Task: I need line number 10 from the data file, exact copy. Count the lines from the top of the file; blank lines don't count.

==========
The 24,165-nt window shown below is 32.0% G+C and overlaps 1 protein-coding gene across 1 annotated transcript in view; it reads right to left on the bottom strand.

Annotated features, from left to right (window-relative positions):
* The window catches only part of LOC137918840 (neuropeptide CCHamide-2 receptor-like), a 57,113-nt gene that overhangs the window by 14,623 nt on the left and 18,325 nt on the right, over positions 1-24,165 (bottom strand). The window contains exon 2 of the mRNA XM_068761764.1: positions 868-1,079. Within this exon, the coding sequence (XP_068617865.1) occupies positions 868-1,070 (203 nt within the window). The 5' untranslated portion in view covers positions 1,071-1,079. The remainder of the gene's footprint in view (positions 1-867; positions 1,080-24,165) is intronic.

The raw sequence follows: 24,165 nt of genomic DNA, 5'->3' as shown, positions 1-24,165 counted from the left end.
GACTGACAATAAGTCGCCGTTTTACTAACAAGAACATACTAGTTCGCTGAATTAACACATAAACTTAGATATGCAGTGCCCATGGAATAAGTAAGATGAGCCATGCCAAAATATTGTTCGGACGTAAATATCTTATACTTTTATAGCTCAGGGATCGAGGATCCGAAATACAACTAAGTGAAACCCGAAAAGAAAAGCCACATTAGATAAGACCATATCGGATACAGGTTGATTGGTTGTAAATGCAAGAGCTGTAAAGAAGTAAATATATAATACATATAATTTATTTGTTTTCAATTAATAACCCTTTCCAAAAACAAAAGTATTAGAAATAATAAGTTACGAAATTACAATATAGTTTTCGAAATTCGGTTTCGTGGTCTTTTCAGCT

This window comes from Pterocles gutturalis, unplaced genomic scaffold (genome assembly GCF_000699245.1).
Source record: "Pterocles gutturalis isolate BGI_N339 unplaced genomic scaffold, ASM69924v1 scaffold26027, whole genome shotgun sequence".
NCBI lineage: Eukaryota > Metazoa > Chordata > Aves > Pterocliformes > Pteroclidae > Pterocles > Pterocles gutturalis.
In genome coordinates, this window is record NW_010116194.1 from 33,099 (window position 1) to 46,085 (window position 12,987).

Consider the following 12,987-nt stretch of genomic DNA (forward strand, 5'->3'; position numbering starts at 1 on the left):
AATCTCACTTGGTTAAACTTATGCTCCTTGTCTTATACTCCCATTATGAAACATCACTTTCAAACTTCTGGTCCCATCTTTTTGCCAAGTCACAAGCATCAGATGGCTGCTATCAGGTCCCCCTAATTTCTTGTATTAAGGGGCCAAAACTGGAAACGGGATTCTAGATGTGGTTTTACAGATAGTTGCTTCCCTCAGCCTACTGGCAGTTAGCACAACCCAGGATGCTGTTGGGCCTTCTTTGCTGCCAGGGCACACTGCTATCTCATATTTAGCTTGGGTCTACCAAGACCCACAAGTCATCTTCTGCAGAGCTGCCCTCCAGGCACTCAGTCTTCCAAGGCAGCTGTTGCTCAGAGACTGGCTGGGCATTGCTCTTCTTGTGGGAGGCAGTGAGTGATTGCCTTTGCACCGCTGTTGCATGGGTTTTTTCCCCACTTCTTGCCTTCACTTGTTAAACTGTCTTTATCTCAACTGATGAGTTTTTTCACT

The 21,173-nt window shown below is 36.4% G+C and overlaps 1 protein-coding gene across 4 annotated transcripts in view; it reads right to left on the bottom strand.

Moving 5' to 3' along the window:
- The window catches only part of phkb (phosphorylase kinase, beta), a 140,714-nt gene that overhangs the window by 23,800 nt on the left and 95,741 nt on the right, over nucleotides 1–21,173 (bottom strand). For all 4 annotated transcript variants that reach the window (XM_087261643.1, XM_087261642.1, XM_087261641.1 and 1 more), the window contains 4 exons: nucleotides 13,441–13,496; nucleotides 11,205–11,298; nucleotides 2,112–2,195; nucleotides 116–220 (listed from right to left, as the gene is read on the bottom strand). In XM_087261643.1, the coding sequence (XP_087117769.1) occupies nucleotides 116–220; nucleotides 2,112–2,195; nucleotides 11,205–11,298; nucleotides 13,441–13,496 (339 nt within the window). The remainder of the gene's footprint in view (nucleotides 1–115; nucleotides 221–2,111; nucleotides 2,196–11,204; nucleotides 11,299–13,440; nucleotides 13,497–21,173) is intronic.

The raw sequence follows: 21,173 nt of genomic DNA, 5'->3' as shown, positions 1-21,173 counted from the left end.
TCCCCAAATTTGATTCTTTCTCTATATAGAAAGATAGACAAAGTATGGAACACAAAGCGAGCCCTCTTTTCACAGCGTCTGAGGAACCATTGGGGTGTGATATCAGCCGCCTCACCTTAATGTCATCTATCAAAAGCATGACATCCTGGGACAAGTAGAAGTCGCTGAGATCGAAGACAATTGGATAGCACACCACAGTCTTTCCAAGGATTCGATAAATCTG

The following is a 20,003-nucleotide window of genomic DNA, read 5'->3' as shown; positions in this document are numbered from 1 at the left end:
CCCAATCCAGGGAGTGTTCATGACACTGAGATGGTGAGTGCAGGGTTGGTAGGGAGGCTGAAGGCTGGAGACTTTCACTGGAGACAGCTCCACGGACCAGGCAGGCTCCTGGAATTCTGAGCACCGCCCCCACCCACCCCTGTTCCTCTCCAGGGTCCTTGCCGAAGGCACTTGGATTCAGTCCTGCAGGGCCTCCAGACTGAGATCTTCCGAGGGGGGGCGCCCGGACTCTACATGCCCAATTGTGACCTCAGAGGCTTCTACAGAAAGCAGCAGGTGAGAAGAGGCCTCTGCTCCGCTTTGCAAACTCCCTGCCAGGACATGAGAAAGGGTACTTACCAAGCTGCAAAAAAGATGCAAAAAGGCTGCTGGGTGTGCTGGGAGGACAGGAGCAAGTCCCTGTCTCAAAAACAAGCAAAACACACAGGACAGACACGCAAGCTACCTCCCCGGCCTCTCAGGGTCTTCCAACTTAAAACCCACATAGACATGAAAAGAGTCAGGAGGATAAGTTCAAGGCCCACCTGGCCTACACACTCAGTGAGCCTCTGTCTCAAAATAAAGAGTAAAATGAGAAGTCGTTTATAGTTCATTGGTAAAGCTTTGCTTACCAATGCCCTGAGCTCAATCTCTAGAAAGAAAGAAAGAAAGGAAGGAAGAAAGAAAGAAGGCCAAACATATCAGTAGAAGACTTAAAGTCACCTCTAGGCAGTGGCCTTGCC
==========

Consider the following 12,987-nt stretch of genomic DNA (forward strand, 5'->3'; position numbering starts at 1 on the left):